Since his village was sandwiched between two major Namdhari sites of Malerkotla and Bhaini Sahib; he became a follower of the Namdhari tradition and received blessings from the Namdhari Satguru Pratap Singh, which is why he always wore a White coloured turban, and also because it was the Indian National Congress' party colour.[9] He had full faith in the Namdhari belief system and worked with Surinder Singh Namdhari during his tenure to help in the affairs of the sect when necessary.[9] Like Namdharis he did not eat meat or drink alcohol.[9] In 1993 a businessman wanted to start a large meat processing plant in Lalru, which would have given thousands of Punjabis jobs- though after Namdharis objected Beant Singh withheld permission.[9] He donated 500 acres of Government land in Punjab to Namdharis in Amritsar, Ludhiana and Malerkotla.[10][11][12]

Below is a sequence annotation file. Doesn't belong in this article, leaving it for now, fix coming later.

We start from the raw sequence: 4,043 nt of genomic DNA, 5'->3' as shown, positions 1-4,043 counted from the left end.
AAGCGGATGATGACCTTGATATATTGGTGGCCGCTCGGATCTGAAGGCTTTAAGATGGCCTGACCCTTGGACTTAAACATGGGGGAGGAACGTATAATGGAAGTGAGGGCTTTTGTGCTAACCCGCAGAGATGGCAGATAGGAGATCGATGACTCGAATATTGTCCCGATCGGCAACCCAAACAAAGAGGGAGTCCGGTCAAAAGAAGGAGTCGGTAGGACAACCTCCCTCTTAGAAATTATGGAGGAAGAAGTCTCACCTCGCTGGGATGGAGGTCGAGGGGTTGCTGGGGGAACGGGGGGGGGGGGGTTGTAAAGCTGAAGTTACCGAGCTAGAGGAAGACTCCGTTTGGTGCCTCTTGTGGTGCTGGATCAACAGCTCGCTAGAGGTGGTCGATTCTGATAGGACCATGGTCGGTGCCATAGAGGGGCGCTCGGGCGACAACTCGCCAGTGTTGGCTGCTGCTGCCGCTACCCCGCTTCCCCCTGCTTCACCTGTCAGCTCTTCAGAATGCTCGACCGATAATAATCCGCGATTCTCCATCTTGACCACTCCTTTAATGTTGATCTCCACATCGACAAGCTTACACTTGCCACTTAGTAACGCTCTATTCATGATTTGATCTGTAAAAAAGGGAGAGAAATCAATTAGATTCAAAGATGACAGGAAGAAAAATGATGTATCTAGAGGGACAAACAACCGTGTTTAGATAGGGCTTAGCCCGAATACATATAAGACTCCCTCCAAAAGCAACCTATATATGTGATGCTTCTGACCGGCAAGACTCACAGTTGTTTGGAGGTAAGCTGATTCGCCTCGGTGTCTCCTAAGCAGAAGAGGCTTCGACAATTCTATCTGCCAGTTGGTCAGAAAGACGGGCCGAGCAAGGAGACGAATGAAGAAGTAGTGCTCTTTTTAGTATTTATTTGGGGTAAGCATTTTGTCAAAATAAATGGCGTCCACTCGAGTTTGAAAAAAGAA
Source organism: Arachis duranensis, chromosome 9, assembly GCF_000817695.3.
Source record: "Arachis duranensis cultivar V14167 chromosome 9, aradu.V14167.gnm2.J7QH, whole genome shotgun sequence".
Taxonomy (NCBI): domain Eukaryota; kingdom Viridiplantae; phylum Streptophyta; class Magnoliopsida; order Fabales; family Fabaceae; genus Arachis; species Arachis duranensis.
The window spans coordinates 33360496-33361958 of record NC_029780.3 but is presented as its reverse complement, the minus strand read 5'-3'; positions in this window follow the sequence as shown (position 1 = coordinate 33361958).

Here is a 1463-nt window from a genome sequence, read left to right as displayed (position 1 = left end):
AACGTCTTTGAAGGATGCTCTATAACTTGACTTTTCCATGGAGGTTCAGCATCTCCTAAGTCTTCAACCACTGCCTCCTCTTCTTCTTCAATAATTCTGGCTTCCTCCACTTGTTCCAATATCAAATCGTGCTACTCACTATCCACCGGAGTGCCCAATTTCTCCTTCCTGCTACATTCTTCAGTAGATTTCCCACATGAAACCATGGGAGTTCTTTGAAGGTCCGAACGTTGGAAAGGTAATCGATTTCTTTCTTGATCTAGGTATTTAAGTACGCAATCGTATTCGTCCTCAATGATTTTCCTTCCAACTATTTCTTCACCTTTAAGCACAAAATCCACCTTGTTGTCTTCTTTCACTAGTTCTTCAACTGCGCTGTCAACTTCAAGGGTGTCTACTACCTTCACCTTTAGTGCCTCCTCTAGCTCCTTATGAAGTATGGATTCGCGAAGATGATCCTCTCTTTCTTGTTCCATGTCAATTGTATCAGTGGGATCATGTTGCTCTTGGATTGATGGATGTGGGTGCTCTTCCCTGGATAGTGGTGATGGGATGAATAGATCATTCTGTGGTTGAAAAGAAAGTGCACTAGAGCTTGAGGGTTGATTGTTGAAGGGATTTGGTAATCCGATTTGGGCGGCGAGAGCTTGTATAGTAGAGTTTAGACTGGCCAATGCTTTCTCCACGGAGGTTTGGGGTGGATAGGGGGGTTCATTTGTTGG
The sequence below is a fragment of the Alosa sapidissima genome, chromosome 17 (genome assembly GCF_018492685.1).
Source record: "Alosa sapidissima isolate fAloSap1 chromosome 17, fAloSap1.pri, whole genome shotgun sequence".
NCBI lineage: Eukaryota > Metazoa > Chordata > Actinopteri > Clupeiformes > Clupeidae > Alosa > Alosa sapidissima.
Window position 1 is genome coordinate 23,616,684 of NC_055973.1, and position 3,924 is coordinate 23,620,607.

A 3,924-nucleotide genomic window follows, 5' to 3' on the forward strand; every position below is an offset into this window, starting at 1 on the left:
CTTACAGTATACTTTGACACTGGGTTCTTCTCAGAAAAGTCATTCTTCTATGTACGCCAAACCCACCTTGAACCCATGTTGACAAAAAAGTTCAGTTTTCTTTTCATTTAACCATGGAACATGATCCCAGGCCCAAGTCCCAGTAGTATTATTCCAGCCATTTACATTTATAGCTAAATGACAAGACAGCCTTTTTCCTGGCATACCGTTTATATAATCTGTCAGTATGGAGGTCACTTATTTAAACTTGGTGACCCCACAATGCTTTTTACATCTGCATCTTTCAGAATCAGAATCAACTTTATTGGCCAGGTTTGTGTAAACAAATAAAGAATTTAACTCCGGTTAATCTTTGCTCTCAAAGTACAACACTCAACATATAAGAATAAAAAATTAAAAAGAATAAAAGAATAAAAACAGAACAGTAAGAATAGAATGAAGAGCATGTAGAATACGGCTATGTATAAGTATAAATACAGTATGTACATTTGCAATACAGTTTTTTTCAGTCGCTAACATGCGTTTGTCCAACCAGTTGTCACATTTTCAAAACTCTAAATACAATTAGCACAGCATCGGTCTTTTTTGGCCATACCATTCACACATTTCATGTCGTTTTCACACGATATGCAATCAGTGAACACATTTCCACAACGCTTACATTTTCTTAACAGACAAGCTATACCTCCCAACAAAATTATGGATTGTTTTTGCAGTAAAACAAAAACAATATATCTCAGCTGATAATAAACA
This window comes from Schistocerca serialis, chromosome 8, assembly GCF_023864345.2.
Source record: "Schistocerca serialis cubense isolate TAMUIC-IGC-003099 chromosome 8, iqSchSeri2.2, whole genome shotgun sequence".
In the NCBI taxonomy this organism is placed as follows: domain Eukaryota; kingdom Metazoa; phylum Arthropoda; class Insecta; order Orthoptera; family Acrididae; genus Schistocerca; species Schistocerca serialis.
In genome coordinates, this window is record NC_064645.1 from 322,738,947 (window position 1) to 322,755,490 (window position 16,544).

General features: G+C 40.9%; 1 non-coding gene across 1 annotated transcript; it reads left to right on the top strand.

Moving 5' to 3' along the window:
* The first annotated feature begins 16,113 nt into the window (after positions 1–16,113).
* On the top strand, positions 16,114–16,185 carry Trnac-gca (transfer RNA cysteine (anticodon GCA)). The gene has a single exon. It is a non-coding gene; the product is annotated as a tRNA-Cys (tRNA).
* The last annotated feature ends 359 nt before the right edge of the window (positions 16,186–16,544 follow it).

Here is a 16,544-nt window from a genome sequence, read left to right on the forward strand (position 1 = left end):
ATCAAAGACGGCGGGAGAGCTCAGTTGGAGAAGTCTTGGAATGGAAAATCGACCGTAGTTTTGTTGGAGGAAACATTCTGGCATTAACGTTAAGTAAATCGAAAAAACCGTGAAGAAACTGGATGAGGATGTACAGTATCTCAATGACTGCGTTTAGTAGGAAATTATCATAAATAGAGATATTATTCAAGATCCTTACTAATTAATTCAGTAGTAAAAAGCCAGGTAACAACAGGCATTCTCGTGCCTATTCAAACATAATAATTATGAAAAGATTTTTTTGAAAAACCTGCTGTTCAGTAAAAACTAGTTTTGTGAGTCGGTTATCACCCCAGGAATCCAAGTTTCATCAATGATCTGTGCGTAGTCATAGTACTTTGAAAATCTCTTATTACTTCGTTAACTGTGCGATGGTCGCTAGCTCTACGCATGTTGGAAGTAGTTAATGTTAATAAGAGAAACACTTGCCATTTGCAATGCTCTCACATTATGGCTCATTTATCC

His son Tej Parkash Singh was minister in the Punjab government led by Harcharan Singh Brar who succeeded him. His daughter Gurkanwal Kaur is a former minister of state for social welfare and Parliamentary secretary in the Amarinder Singh government. His grandson Ravneet Singh was an MP from Anandpur Sahib for 5 years and later from Ludhiana for 10 years, he is currently a Minister of State for Food Processing Industries in the Third Modi Ministry. Another grandson, Gurkirat Singh Kotli, raped one French woman in Chandigarh; though there were no legal repercussions as the Congress was in power and he was given a ticket for becoming an MLA from Khanna where he won.[13] Another grandson Guriqbal Singh was the DSP Punjab Police.[14] His wife died in 2010.[15]